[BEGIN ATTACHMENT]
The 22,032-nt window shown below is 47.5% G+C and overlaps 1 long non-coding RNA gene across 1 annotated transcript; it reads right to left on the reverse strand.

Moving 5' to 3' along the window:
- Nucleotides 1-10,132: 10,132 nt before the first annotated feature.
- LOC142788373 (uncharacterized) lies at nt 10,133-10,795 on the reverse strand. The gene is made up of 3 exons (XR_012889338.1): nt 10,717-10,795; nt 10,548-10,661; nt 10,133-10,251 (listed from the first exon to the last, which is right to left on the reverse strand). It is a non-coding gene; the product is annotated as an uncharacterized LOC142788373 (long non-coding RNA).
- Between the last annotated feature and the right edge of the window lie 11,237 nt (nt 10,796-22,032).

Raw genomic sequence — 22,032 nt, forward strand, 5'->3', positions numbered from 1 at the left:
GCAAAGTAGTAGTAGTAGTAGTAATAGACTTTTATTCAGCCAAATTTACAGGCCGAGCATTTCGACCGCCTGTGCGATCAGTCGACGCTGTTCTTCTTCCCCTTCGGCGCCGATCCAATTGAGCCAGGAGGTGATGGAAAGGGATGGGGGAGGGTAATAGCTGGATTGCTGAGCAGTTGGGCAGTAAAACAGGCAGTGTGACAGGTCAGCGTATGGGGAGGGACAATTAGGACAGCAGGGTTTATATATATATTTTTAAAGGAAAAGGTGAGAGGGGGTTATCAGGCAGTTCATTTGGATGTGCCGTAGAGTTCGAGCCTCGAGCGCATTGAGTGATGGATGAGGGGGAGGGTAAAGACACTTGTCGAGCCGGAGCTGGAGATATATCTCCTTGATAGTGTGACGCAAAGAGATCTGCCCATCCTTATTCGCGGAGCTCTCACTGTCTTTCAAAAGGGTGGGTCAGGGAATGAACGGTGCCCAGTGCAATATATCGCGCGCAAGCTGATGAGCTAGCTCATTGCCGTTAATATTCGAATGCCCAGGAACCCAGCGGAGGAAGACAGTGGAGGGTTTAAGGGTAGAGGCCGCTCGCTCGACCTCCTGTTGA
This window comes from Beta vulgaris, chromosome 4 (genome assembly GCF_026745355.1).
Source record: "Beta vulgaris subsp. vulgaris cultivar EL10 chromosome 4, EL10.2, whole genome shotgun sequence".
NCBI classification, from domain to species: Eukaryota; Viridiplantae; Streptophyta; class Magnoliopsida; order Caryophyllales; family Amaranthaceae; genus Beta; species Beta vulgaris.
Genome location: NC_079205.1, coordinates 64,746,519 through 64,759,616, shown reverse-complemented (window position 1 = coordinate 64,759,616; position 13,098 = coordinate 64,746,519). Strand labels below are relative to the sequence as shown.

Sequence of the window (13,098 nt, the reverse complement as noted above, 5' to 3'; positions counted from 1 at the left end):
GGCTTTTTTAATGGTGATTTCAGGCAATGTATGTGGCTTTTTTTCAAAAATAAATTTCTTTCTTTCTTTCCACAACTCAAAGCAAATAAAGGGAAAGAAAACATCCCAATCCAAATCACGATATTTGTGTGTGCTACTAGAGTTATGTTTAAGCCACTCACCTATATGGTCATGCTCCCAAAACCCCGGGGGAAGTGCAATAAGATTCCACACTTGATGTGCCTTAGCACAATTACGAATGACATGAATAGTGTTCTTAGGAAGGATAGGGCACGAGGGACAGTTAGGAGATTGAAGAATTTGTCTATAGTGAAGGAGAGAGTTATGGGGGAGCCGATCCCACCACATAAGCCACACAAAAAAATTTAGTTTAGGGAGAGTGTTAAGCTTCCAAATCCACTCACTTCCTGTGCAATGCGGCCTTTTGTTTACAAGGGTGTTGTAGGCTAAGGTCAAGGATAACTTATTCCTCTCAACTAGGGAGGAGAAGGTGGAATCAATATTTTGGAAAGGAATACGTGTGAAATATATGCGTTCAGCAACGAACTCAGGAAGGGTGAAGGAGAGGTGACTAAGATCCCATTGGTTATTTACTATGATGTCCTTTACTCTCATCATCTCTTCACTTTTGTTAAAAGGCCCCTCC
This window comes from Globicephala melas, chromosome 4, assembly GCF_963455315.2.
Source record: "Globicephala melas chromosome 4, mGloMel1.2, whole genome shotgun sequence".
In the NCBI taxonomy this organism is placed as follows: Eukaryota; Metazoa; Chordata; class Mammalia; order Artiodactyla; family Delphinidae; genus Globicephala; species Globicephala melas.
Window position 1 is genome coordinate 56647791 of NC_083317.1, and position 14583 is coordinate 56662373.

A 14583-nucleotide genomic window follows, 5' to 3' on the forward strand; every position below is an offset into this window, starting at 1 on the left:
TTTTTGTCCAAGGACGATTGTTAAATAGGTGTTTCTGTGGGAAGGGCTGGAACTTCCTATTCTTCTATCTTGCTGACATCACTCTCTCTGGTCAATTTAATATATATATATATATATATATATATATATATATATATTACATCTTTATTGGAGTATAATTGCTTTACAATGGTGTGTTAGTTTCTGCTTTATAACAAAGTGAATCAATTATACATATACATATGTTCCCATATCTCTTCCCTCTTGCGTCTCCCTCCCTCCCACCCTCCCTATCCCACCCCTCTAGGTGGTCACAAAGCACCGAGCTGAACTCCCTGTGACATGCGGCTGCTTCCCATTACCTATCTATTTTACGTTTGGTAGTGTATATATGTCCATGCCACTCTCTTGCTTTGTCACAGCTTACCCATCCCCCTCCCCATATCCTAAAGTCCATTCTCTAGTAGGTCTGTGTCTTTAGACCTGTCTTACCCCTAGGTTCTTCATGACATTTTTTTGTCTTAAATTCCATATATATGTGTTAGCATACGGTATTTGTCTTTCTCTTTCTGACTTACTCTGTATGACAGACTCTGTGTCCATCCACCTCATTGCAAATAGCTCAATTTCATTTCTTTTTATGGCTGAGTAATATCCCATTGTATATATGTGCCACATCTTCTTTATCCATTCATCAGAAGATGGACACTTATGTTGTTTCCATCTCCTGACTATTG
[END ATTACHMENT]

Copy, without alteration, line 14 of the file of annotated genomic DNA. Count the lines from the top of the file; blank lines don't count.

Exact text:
This window comes from Globicephala melas, chromosome 4, assembly GCF_963455315.2.